It is evident Indigenous online networks and communities innovate and utilise Web 2.0 technologies, social media platforms and other digital communicative means, as tools which act for the continuation and evolution of Indigenous culture into the 21st century. For Indigenous people, the digital space is one where art, oral traditions, history, Country and Political and social activism form part of a self-representation of Indigenous identity and voice which works both on and offline. However, in spite of these digital affordances, in an era of mediatized political landscapes, embedded power structures within media and political institutions dictate when it is appropriate to “listen”; a process which seems undeterred by any grassroots campaigns, such as #sosblakaustralia, which gain much attention but somehow fail to deliver an outcome which shows a real social or political change.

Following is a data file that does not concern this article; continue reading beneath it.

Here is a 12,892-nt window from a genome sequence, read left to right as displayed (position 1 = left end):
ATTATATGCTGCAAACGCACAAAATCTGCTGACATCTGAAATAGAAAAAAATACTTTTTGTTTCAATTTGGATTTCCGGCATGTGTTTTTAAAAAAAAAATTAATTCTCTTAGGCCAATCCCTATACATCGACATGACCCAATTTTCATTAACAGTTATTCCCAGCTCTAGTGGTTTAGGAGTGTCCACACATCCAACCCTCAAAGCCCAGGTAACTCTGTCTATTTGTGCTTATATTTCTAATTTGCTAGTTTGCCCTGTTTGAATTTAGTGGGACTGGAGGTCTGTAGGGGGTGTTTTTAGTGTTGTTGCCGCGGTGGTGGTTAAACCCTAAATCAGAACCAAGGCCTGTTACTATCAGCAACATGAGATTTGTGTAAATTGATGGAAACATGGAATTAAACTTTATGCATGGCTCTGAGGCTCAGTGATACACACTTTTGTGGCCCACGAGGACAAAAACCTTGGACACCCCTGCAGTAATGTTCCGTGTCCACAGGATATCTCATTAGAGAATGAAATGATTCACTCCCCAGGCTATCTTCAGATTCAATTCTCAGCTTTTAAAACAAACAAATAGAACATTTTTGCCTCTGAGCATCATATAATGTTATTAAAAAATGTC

More research is needed to find evidence of what influence, if any, @IndigenousX” and other similar platforms such as Facebook have had in allowing the Indigenous voice to be heard, and if these processes have had any real effect on real social and political change. Has the Indigenous voice truly been “heard”? Who is really “listening”? In the context of Indigenous online networks, social media and political activism, this would be an area for further discussion and an opportunity for further research, outside the scope of this paper.